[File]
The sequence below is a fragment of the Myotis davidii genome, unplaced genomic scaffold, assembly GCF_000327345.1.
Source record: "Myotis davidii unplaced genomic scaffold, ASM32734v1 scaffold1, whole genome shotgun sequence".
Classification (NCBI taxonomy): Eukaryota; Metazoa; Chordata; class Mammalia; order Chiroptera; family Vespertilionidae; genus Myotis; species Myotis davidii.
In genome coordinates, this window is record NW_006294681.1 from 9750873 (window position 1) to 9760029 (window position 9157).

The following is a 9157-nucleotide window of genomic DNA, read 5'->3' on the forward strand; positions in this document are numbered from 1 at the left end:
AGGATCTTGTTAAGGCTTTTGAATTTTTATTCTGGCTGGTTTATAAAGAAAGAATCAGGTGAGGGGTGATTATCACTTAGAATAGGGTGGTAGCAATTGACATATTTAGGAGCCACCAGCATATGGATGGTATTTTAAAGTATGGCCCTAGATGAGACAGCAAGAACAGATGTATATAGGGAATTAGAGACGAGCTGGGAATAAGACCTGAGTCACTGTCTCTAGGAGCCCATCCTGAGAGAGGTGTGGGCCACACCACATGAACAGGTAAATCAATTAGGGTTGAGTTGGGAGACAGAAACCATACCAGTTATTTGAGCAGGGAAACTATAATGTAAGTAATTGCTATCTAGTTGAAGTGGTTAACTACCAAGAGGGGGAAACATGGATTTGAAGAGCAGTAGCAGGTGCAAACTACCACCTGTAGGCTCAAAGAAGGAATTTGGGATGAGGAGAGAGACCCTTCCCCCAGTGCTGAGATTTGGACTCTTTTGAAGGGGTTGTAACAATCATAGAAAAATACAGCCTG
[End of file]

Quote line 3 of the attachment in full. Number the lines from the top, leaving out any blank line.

Classification (NCBI taxonomy): Eukaryota; Metazoa; Chordata; class Mammalia; order Chiroptera; family Vespertilionidae; genus Myotis; species Myotis davidii.